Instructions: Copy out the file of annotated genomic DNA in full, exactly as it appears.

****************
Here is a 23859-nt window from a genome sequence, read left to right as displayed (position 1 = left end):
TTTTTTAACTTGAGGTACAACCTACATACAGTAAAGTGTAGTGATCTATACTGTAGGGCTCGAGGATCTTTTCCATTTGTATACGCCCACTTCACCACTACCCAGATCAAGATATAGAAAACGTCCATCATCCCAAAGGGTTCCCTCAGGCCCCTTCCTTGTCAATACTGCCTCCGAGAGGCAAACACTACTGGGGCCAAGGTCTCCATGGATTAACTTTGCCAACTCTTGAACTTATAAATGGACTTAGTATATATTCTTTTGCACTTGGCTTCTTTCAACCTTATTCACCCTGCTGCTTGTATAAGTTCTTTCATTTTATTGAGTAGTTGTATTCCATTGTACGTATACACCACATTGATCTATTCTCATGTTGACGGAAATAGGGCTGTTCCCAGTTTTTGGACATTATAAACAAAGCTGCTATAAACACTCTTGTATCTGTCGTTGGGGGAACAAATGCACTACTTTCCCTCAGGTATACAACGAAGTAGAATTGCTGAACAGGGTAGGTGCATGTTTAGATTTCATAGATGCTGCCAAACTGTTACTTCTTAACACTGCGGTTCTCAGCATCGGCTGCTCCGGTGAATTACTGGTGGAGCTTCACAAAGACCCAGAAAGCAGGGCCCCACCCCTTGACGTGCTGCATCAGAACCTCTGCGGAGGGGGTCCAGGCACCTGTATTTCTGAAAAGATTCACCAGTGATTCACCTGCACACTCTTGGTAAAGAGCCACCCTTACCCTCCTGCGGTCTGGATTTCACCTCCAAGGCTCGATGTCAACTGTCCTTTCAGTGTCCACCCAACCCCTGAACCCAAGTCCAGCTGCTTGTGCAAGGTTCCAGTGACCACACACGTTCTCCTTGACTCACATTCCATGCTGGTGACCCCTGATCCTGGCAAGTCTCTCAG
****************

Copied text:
Here is a 23859-nt window from a genome sequence, read left to right as displayed (position 1 = left end):
TTTTTTAACTTGAGGTACAACCTACATACAGTAAAGTGTAGTGATCTATACTGTAGGGCTCGAGGATCTTTTCCATTTGTATACGCCCACTTCACCACTACCCAGATCAAGATATAGAAAACGTCCATCATCCCAAAGGGTTCCCTCAGGCCCCTTCCTTGTCAATACTGCCTCCGAGAGGCAAACACTACTGGGGCCAAGGTCTCCATGGATTAACTTTGCCAACTCTTGAACTTATAAATGGACTTAGTATATATTCTTTTGCACTTGGCTTCTTTCAACCTTATTCACCCTGCTGCTTGTATAAGTTCTTTCATTTTATTGAGTAGTTGTATTCCATTGTACGTATACACCACATTGATCTATTCTCATGTTGACGGAAATAGGGCTGTTCCCAGTTTTTGGACATTATAAACAAAGCTGCTATAAACACTCTTGTATCTGTCGTTGGGGGAACAAATGCACTACTTTCCCTCAGGTATACAACGAAGTAGAATTGCTGAACAGGGTAGGTGCATGTTTAGATTTCATAGATGCTGCCAAACTGTTACTTCTTAACACTGCGGTTCTCAGCATCGGCTGCTCCGGTGAATTACTGGTGGAGCTTCACAAAGACCCAGAAAGCAGGGCCCCACCCCTTGACGTGCTGCATCAGAACCTCTGCGGAGGGGGTCCAGGCACCTGTATTTCTGAAAAGATTCACCAGTGATTCACCTGCACACTCTTGGTAAAGAGCCACCCTTACCCTCCTGCGGTCTGGATTTCACCTCCAAGGCTCGATGTCAACTGTCCTTTCAGTGTCCACCCAACCCCTGAACCCAAGTCCAGCTGCTTGTGCAAGGTTCCAGTGACCACACACGTTCTCCTTGACTCACATTCCATGCTGGTGACCCCTGATCCTGGCAAGTCTCTCAG